In early June, Sims was released on bond on the condition that she not enter Tulsa County except for medical appointments and emergencies. Sims violated this agreement four days after her release when she returned to the apartment where Lynch's children live. The Tulsa World reported that Sims had been "trying to obtain a cell phone from a pop-up phone stand in the apartment complex when the complex manager and two other women recognized her and noticed her GPS ankle monitor." A motion to revoke her bond also alleges that Sims was wearing a wig in an effort to disguise herself. Unsurprisingly, the motion was granted and Sims has been in custody ever since. (This may not be the first time Sims sought to disguise herself in this way—when she appeared in court on May 18, she was also wearing a brown curly-haired wig and large white sunglasses.)
"You didn't hurt her. She went out of this world as pretty as she came into it." — JuliAnn Lynch
But why would someone go to such lengths to harm a corpse and then continue visiting the apartment occupied by their kids—especially in defiance of a court order? At this point, we don't know. Initial reports suggested Lynch may have been an ex-girlfriend of Sims's boyfriend, but that theory has since been debunked. Lynch's sister-in-law—identified as JuliAnn—told a local news station that Sims's husband (not boyfriend) had known Lynch since high school and that they had kept in touch, but that there was never any romantic involvement between them. JuliAnn added that she was just as puzzled about why Sims did what she did.
In a comment addressed to Sims, JuliAnn added: "You didn't hurt her. She went out of this world as pretty as she came into it. Who you hurt was her mother, her brother, her kids who have been through so much, her nieces, her nephews, so many people that loved her—but you didn't hurt her."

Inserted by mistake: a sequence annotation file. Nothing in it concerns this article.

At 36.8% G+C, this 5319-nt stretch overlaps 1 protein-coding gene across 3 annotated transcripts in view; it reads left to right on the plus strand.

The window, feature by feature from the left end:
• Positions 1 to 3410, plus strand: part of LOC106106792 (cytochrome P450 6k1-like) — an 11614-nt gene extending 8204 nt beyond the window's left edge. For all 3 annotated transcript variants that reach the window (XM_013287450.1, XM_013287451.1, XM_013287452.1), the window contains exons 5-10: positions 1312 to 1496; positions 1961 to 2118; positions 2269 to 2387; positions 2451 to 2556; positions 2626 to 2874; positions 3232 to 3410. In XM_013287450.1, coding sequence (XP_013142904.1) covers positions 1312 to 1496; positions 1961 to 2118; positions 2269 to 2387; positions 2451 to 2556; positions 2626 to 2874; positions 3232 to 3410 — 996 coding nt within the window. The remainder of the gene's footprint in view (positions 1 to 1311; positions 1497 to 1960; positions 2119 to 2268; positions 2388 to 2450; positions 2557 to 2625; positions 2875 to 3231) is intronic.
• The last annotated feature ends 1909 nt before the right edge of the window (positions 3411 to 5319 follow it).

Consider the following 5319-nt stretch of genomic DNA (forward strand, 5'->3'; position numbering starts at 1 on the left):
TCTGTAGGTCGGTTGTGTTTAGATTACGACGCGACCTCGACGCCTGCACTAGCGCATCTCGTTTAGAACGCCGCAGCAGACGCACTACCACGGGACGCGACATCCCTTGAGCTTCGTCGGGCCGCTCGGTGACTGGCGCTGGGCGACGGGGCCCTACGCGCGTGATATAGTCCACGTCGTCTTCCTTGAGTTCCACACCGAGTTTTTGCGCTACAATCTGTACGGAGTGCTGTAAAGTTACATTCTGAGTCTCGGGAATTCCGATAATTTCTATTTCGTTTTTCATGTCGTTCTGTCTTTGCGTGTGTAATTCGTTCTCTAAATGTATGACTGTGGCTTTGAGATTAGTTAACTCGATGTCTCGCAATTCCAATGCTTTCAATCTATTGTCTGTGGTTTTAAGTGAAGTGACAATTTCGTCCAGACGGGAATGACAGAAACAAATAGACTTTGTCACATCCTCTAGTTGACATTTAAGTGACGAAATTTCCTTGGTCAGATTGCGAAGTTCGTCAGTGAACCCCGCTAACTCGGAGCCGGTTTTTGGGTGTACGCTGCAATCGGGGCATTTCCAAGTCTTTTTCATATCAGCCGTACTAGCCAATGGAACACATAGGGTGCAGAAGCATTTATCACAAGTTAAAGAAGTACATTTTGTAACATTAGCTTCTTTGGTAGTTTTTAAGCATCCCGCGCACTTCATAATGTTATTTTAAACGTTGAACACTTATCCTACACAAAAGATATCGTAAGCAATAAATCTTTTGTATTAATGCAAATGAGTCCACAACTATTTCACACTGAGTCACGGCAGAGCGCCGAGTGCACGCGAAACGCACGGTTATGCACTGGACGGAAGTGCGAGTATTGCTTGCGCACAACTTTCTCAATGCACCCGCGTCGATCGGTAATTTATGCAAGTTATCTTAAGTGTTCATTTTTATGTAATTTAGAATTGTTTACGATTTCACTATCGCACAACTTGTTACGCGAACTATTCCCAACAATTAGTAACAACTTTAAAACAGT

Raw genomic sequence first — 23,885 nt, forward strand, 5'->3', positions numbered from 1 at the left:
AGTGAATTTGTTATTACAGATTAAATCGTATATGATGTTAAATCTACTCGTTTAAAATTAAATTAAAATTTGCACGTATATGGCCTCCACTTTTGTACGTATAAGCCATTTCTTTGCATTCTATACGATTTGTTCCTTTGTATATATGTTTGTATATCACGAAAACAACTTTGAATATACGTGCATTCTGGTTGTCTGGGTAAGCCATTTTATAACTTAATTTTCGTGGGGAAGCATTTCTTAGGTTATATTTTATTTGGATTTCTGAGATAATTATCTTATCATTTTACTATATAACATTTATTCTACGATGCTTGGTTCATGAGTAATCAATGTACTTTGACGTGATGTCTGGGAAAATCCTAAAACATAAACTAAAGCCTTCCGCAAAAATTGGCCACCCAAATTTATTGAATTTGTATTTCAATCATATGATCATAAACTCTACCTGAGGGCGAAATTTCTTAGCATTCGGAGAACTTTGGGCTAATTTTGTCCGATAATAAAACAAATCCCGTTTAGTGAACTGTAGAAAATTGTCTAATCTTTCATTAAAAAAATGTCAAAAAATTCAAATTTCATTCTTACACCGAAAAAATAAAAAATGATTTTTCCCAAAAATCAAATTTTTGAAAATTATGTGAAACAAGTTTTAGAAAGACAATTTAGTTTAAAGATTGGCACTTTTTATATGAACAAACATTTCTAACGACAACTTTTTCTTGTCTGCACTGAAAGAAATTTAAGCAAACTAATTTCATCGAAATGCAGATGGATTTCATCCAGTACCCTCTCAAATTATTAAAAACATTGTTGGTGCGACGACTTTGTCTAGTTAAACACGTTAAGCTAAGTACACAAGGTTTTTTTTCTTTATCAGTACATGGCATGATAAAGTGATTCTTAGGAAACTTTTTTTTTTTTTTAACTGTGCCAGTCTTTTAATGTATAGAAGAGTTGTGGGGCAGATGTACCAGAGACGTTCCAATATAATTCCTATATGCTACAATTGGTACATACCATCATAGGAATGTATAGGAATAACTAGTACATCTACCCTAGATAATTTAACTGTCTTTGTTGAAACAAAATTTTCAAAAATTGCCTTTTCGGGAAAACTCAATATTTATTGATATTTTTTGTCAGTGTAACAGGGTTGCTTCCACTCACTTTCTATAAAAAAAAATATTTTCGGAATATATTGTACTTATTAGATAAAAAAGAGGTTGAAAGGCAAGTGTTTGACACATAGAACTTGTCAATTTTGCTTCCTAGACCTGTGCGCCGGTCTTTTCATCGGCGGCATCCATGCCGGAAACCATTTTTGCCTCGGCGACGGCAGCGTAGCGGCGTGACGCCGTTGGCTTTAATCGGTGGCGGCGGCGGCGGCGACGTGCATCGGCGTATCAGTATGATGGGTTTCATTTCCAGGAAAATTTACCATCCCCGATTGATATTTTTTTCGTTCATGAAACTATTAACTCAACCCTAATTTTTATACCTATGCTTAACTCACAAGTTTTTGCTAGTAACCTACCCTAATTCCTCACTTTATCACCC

Sims's original attorney, Stephen Money (who has since been replaced), appeared just as stumped about his client's motivations. In his May motion challenging her ability to stand trial, he wrote: "Counsel has visited with this Defendant on several occasions and has had difficulty developing a cogent, rational defense to these charges. Based upon what counsel perceives to be irrational delusions with respect to Defendant's status related to the current charges and revocation of the deferred sentence, she has been unable to rationally assist counsel in her defense of this case."
The same document also states that Sims's family told Money that she has a history of bipolar disorder and schizophrenia. The judge, however, was not convinced. After being examined by a forensic psychologist, Sims was found competent to proceed.
Further complicating the case is the fact that two weeks before Lynch's funeral, Sims pled guilty to an assault and battery charge from a February incident where she was caught on tape aggressively bumping into Christina Perez, a woman who Sims had allegedly been stalking and harassing for several months. Perez says she dated Sims's husband, Montie Smith, five years ago, before marrying her current husband and claims Sims' harassment had become so intense that she had filed a petition for a protective order against her. Strangely, Sims had also filed several protective orders against Perez, none of which were granted. Sims received a suspended 18-month sentence as a part of her plea deal, but that is now being re-evaluated in light of the latest charges.
It will likely be a while before we get a glimpse of Sims's defense. As of right now, her arraignment is set for February 26, 2016. At this point, we don't know whether Sims herself will take the stand; so far, her new attorney, Chad Greer, has been fairly tight-lipped. For now, he said, "she is still cloaked with the presumption of innocence, just like we all would be."